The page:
First Nations, stakeholders, react to court’s decision to void Trans Mountain pipeline

The National Energy Board’s approval of the Trans Mountain pipeline expansion project has been overturned.

Canada failed to consult Indigenous groups in a meaningful way and erred in its environmental assessment, the Federal Court of Appeal ruled Thursday in a unanimous decision by a panel of three judges.

The National Energy Board’s (NEB) “critical error” was failing to include tanker traffic in the project’s review, the decision said. This was necessary in order to provide a complete assessment of the project’s environmental impacts.

Canada also “fell well short” of the Supreme Court’s benchmark for consultation with First Nations.

“Canada failed … to engage, dialogue meaningfully and grapple with the real concerns of the Indigenous applicants so as to explore possible accommodation of those concerns,” the court ruled.

The successful legal challenge combined applications from more than a dozen groups — including the City of Vancouver, multiple First Nations and environmental organizations — to send the project back to the consultation phase.

“This decision is a monumental win for the rights of Indigenous peoples and all of us who stand with them in firm opposition to a project that would massively increase climate pollution and put our coast at huge risk of oil spills,” Vancouver Mayor Gregor Robertson said in a release.

“This is a huge win,” lawyer Dyna Tuytel told HuffPost Canada on Thursday. She worked with Ecojustice, Living Oceans Society and Raincoast Conservation Foundation on the environmental case. “We are so happy with this decision.”

The increased tanker traffic poses a major risk to killer whales, Tuytel said, explaining that any underwater noise interferes with the species’ ability to communicate and find food.

The decision shows the federal government has a long way to go toward reconciliation, said Khelsilem, a spokesperson for co-applicant Squamish Nation.

The Trudeau government failed in its rhetoric about reconciliation with First Nations’ and this court decision shows that,” Khelsilem said in a press release. “This decision reinforces our belief that the Trans Mountain Expansion Project must not proceed and we tell the Prime Minister to start listening and put an end to this type of relationship.”

Squamish Nation councillor Khelsilem speaks at a rally against the Kinder Morgan buyout in Vancouver May 29, 2018.

Prime Minister Justin Trudeau’s government agreed to purchase the existing pipeline and assets for the expansion for $4.5 billion in May. Coincidentally, Kinder Morgan shareholders voted to approve the sale on Thursday, shortly after the court released its decision.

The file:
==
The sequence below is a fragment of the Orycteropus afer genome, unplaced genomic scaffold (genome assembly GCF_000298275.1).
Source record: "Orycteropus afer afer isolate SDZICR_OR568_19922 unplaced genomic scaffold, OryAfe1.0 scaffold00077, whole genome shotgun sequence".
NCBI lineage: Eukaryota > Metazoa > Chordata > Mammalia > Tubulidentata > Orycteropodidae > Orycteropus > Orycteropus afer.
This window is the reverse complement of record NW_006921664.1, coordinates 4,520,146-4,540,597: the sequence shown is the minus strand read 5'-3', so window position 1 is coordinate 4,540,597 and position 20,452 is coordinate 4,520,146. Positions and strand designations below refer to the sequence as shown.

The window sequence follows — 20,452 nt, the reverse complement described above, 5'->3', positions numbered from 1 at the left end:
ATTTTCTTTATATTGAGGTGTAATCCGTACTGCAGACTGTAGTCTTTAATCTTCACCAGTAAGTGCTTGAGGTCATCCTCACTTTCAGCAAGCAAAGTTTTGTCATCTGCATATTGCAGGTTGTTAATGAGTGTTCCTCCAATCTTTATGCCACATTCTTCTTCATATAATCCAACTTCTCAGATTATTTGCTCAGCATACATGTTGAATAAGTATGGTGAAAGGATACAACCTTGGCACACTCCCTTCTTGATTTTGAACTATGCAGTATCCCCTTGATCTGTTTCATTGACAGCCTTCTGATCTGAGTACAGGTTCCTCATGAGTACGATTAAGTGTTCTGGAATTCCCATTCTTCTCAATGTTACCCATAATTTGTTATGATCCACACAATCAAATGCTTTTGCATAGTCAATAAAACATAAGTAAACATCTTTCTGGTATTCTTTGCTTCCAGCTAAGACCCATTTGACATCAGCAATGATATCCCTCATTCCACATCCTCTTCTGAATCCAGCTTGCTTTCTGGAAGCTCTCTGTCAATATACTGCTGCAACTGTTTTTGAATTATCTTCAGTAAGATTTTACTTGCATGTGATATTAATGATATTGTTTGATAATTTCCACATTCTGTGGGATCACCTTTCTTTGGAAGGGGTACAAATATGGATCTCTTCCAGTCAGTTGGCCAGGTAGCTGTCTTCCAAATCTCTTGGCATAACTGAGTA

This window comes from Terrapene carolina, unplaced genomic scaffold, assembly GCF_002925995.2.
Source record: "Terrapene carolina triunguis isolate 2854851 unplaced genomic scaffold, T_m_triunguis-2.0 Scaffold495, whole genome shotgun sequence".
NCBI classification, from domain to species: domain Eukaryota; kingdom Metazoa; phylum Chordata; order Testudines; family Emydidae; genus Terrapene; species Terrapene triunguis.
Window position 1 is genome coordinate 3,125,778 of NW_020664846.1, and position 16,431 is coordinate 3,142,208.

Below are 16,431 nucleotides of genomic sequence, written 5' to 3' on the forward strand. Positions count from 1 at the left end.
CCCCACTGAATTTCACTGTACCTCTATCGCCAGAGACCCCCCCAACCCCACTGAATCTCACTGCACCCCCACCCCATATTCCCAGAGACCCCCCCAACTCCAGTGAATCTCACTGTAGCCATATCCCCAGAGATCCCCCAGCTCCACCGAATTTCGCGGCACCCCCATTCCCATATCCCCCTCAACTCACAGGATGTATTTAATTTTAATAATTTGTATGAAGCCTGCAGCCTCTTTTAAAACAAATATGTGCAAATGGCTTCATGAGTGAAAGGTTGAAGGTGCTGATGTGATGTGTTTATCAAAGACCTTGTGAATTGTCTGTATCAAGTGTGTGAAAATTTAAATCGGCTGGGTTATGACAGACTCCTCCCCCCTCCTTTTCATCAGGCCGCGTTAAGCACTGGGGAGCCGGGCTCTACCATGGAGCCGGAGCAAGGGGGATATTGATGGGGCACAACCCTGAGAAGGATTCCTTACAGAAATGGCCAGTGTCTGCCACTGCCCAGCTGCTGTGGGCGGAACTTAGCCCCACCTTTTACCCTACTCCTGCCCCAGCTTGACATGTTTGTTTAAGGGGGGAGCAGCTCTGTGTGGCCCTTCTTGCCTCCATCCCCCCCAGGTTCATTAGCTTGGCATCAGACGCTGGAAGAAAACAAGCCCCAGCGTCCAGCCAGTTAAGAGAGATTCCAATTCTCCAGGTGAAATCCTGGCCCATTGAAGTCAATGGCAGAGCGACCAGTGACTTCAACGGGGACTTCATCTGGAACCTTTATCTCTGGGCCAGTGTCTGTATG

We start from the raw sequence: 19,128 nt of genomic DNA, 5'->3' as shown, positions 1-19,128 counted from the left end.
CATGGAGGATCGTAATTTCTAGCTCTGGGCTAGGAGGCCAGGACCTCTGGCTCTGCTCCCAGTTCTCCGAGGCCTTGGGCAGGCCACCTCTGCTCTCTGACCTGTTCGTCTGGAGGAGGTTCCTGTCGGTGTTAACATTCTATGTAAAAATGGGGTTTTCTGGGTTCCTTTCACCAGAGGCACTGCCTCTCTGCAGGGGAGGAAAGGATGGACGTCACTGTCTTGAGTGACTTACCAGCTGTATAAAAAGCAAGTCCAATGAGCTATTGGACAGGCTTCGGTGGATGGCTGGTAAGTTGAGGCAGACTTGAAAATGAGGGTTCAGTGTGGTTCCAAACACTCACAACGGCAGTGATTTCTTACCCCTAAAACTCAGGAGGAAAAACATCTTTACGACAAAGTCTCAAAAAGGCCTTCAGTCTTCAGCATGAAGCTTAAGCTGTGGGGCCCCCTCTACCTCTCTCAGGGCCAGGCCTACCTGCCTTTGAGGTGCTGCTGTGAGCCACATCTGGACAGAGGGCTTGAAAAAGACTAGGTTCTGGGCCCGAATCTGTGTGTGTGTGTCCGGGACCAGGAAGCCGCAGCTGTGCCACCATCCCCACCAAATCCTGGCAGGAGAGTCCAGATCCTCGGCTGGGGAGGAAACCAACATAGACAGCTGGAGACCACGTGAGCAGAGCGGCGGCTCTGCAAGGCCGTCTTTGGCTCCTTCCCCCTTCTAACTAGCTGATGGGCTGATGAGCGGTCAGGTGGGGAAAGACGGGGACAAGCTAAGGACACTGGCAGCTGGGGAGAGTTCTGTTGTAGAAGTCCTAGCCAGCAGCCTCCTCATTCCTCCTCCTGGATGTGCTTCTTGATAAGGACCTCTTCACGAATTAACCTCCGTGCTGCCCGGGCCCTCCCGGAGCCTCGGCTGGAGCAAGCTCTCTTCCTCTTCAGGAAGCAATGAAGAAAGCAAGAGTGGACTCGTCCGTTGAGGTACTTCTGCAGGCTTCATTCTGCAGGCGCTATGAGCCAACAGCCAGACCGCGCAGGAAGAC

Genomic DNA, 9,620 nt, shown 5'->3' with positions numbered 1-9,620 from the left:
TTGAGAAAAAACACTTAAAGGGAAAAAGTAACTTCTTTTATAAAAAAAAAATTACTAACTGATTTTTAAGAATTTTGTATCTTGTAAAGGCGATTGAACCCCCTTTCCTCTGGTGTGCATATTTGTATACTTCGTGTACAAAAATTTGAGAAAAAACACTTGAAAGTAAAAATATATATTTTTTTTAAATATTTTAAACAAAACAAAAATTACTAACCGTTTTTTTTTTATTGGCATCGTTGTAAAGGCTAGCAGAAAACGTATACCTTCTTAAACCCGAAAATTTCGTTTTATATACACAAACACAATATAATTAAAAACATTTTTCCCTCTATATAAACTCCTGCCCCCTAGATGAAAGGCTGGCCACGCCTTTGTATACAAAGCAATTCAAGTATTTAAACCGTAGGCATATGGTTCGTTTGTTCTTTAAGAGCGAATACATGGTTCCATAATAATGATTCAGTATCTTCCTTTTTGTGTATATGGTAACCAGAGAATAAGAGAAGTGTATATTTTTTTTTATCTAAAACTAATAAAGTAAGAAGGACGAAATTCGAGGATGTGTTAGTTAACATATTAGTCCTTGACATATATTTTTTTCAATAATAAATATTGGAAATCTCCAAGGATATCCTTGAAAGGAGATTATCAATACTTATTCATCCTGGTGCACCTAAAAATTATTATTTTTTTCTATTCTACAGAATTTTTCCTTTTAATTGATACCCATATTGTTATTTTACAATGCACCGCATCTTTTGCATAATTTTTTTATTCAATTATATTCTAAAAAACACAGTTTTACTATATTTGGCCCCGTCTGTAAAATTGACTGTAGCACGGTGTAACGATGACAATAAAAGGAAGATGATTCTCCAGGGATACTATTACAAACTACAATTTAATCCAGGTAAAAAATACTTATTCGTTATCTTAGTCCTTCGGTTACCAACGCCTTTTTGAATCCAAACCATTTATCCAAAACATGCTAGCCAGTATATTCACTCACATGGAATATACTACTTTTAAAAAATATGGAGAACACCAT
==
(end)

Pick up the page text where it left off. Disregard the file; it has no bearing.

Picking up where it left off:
The ruling is likely to be appealed at the Supreme Court, which will take up to two years.

Meanwhile, construction that already began in central Alberta will have to stop. If the federal government wants to go ahead with the project, it will have to redo consultation and get the NEB’s approval all over again.

Protest and controversy have followed the project at every turn

The NDP premier in B.C. — concerned about potential risk of an oil spill — has been pitted against the NDP premier in Alberta — driven to protect her province’s economy. First Nations chiefs are divided. At least 41 Indigenous groups in the area have signed deals with Kinder Morgan, the company that currently owns the pipeline, but another 85 groups in the area have not.

The Coldwater First Nation has been fighting to protect its water supply.

The existing pipeline runs straight through the reserve, and the expansion would build new pipe over an aquifer that the nation relies on for drinking water. Kinder Morgan did not identify the aquifer in its environmental assessment and “pushed aside” Coldwater’s concerns, Chief Lee Spahan said.

Canada did not make an attempt to address Coldwater’s concerns, the court ruling stated.

“This is a major victory for my community. Until now our rights and our water have been disregarded by Kinder Morgan and the Government of Canada,” Chief Spahan said in a release Thursday. “Thankfully, the court has stepped in where Canada has failed to protect and respect our rights and our water.”

Morneau: Liberals ‘inherited’ flawed review process

At a press conference in Toronto Thursday, Finance Minister Bill Morneau said Liberals have worked to improve the “flawed environmental review process” he said they inherited from the previous Conservative government.

Morneau said the government will review the decision but made clear that Liberals intend to move forward on a project that he repeatedly said is in the national interest.

Asked if it is even possible for a private company to complete a major resource project in Canada anymore, Morneau suggested the Trans Mountain issue was a special case.

“This is a very specific project we’re talking about. We’re talking about a project that had risks between provinces that were difficult for a private sector actor to deal with,” he said. “We stepped in because we knew the project was in the national interest and there was a federal role in dealing with that.”

The finance minister said the federal government is “looking forward to moving forward on the purchase,” and that the deal could close as early as Friday. [end]

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This story was originally published here by HuffPost Canada. #TrackingTransMountain is a collaborative reporting project from The Discourse, APTN, and HuffPost Canada that aims to deepen the reporting on Indigenous communities affected by the Trans Mountain expansion project.  

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